[I received a copy of this book through NetGalley, in exchange for an honest review.]
Caveat: the ARC copy I got was backwards, which doesn't make it too easy to read on a Kindle or tablet. This won't be an issue with the paper copy, though—and readers not used to manga format won't be too lost, since this is explained in the book.
This isn't the first manga in this series I read, and like the others, while obviously not dealing with every single detail of the novel from which it's adapted, overall it provides an accurate enough reading of said novel, making it easily accessible. (Even though I haven't read Hawthorne's “The Scarlett Letter” in 10 years or so, and my memories of it are fairly fuzzy.)
While quite a few things are omitted, this is likely for the best. The novel is ripe with dialogue and descriptions that wouldn't sit too well in comics format, and condensing the story was the only way to go. The stifling atmosphere of Boston when it comes to Hester living there after she got her “A” letter is depicted fairly accurately: townspeople shunning her for her sin, their hypocrisy when they nevertheless buy her embrodery and use her works daily, how they do so while telling others “don't accept her works because she's a sinner”, etc. Pearl's wild streak is represented through her relationship with the forest, where she is presented as free, at ease, playing with wolves, and through her slightly slanted gaze, a bit mysterious, a bit like some kind of “witch-child”.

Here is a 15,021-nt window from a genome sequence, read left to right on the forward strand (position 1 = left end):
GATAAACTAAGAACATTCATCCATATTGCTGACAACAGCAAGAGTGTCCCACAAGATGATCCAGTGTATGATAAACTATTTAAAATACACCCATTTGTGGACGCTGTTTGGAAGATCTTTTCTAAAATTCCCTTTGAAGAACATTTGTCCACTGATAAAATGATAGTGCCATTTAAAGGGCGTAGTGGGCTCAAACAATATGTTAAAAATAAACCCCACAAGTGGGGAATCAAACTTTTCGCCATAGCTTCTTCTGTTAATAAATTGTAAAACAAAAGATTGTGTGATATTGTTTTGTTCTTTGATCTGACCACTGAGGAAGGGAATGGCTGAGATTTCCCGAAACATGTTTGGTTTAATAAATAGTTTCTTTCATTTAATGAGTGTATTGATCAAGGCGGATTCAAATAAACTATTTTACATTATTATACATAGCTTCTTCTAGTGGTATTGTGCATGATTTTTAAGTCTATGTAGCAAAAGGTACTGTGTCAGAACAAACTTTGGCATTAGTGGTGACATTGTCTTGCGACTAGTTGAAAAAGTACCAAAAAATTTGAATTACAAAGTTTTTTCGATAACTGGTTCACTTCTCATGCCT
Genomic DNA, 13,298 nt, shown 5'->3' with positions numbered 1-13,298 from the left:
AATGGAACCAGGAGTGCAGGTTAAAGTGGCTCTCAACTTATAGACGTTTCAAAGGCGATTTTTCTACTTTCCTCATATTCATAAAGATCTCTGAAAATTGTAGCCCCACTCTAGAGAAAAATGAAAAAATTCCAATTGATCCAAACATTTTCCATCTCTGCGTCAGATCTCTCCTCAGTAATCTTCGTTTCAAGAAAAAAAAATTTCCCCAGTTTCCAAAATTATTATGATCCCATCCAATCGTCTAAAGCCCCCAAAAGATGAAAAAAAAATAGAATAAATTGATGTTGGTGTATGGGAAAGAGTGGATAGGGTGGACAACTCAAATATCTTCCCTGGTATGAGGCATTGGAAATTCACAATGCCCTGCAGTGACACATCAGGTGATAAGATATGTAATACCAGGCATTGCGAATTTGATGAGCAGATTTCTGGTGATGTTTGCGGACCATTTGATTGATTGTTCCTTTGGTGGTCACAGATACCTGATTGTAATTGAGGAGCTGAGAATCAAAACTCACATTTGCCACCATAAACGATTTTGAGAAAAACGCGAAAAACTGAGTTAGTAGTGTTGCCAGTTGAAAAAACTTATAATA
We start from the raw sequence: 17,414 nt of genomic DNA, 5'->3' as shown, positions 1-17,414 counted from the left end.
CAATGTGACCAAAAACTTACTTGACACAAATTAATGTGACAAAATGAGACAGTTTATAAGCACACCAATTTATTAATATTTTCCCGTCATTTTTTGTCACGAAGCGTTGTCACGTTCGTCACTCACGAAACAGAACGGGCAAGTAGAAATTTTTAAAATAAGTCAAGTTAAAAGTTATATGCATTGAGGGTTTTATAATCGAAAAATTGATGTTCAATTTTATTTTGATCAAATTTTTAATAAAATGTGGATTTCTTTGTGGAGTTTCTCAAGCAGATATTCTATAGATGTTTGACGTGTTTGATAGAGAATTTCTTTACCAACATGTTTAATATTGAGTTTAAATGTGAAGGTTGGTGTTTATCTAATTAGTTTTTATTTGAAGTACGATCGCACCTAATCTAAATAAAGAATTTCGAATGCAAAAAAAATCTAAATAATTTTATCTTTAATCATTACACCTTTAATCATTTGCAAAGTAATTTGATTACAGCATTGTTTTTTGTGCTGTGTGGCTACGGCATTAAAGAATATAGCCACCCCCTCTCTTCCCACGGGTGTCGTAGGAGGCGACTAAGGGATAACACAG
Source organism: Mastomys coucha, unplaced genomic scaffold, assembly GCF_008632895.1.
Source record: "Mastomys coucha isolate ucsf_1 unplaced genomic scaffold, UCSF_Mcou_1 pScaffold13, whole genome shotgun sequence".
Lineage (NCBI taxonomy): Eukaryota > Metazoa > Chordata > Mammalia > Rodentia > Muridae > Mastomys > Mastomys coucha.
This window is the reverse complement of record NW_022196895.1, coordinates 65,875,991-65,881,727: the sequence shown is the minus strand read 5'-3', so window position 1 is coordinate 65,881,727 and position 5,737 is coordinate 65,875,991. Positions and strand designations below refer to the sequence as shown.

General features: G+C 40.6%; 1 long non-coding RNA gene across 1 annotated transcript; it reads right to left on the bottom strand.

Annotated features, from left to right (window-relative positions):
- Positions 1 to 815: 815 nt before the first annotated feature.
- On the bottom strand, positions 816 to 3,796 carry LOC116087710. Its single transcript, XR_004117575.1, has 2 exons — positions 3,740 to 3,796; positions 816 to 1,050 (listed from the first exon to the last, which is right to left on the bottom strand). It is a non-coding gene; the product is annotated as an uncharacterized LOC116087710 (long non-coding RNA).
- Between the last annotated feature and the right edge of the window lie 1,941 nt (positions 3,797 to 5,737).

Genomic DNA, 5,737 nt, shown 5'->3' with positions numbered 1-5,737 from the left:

I wasn't sure about a couple of things that were shortened, though. Chillingworth's slow revenge, for one: I don't think all the little things he did to make his “victim” more sick were so obvious in the manga. And some of the characters' psychology—it would've been interesting to see more of Hester's relationship with Pearl's father.
The artwork, as usual in this series, is really good, with emphasis placed on clothing and on keeping the panels clear enough. The “A” letter is the only note of colour in the whole manga, a graphic choice that allows its weight to constantly bear on the characters no matter what they do.
Conclusion: As expected, it doesn't and wouldn't be able anyway to encompass everything Hawthorne included in his novel. However, I think this manga summarises “The Scarlet Letter” well enough, and could very well make a reader potentially interested in going further and reading the original story.